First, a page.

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Old 06-11-2006, 07:43 AM   #1 (permalink)
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Jiffy Lube scam and other rip offs.

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Back when I was growing up David Horowitz used to do a Fight Back segment on KNBC. I'm glad that there are consumer advocates that still do investigative reporting.

I never do any of these flushes or extra type things, save filter replacements and only after many many many miles on my vehicles. I only have 30,000 miles on my current 6 year old car and I cannot tell you how many times even the dealer service manager has tried to get me to do extras that were not covered by the "inclusive" service I prepurchased with the vehicle.

While I don't think that Jiffy Lube is the only one, Sears was also taken to court a number of years ago in California, there are still honest mechanics out there. Find them and cherish them.
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Old 06-11-2006, 08:40 AM   #2 (permalink)
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My wife always says that the perfect family is one that contains a doctor, a lawyer, and an auto mechanic. I take our cars to a guy who's known my family for years, but I still don't trust him unconditionally. Whenever I've gone to those Express Oil Change-type places, they always seem to prey on immigrant-Asian customers and keep going back to them in the waiting room over and over trying to get them to add additional services.
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Old 06-11-2006, 08:50 AM   #3 (permalink)
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We very rarely use Jiffy Lube, and only for oil changes, never anything else. I'll definitely reconsider using them in the future. Interesting video, thanks for sharing.
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Old 06-11-2006, 09:15 AM   #4 (permalink)
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ALWAYS ALWAYS ALWAYS ask them to keep the old parts so you can see them. Did I say always?

Of course this is a large part of the reason I do my own auto repairs.
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Old 06-11-2006, 09:32 AM   #5 (permalink)
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I used to work at a fast-oil-change place. This video is a good example of a ripoff, but you've barely scratched the surface if that's all you've seen. Feel free to ask me questions about the business, but I will not post the company name publicly (PM me if you really must know, but they're all the same.) Franchise locations are the worst of the worst, but company-owned are not a whole lot better.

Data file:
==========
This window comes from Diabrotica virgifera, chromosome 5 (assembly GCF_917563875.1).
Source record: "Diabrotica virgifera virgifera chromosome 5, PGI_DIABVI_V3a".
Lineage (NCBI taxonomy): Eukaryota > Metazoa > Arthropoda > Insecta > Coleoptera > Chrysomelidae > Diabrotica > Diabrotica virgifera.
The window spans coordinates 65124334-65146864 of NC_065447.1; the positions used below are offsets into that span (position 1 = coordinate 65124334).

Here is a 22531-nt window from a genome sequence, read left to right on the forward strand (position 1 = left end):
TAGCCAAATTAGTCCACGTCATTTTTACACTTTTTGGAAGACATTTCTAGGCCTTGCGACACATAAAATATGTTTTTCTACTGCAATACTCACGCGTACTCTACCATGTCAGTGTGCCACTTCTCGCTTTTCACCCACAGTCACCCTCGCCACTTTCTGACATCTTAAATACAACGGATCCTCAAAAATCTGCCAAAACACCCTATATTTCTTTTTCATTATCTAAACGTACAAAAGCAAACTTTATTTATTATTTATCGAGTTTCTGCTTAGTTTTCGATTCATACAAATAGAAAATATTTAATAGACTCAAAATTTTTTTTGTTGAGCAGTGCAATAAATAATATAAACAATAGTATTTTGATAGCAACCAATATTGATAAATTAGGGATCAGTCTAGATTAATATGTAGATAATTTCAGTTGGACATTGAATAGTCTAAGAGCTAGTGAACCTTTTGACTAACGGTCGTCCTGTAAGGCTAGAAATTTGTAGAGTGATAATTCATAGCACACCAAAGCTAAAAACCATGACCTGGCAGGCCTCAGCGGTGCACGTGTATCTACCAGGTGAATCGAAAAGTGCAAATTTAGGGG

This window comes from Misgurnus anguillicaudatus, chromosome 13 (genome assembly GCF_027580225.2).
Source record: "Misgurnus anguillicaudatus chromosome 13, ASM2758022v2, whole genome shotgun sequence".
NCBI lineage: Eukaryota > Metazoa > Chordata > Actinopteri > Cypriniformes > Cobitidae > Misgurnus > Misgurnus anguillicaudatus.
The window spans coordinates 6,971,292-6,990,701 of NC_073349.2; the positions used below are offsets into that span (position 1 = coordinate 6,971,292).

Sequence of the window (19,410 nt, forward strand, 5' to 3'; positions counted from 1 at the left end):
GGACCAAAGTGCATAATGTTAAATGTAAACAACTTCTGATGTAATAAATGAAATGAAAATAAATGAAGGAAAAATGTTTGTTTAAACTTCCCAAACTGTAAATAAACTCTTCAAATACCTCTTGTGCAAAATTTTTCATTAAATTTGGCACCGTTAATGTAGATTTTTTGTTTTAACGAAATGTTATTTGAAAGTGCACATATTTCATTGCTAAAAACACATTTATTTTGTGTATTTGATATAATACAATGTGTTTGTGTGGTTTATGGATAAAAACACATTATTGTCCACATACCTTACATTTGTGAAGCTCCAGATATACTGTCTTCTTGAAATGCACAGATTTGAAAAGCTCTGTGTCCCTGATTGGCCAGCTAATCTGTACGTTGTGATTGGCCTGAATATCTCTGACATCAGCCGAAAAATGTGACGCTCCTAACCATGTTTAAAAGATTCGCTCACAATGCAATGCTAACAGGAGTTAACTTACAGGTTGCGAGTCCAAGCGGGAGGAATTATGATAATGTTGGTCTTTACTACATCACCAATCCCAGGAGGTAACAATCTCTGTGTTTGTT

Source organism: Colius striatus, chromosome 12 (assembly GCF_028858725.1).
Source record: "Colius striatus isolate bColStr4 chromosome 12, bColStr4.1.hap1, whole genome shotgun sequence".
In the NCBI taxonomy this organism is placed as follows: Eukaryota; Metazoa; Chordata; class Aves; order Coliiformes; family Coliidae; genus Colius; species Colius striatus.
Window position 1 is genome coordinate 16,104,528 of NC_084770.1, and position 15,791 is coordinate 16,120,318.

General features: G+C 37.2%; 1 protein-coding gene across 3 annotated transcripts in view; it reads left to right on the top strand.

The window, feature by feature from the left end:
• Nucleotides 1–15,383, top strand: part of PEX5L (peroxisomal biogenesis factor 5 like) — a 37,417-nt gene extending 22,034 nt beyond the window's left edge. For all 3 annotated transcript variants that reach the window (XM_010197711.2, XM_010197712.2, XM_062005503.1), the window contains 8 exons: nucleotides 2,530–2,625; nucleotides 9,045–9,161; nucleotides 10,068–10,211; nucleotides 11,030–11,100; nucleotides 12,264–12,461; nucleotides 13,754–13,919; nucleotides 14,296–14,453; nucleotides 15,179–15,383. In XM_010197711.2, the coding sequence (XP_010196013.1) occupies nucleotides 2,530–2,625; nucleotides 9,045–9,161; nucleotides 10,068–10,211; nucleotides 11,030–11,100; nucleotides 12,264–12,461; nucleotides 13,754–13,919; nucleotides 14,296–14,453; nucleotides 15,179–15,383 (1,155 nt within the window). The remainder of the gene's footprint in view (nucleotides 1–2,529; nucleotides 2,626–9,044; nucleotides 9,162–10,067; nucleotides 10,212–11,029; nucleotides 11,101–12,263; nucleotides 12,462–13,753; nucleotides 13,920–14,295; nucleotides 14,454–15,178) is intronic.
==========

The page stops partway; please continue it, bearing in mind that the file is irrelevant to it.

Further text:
fun fact: the average employee turnover rate at Jiffy Lube is 1 week.
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Old 06-11-2006, 10:16 AM   #6 (permalink)
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This does make me wonder if I was ever ripped off on my changes.... you know getting the ceapest shit possible when I always order Synthetic.

There's ripoffs everywhere, you just have to pay attention, ask questions and be firm..... it's YOUR money you are spending, they WORK for you the customer and you have every right to make sure the job is done to your liking.

Quote:
Originally Posted by cj2112
ALWAYS ALWAYS ALWAYS ask them to keep the old parts so you can see them. Did I say always?

Of course this is a large part of the reason I do my own auto repairs.
I did that once and the place said "we threw ir away.... it was so bad." To which my reply was, "well, when I see the part I'll make sure you get paid."

They found the part..... it took them quite awhile and I do believe I saw my car up on lifters again..... but they truly found it......

My belief is if the mechanic allows you to go see the problem, shows it to you, and explains in detail what he needs to do.... you have a great mechanic.... it is that reason I love PEP BOYS never have a problem and they seem to always show me exactly what I need done and I can watch out the window and see them doing it.
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Last edited by pan6467; 06-11-2006 at 10:22 AM.. Reason: Automerged Doublepost
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Old 06-11-2006, 10:51 AM   #7 (permalink)
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Quote:
Originally Posted by cj2112
ALWAYS ALWAYS ALWAYS ask them to keep the old parts so you can see them. Did I say always?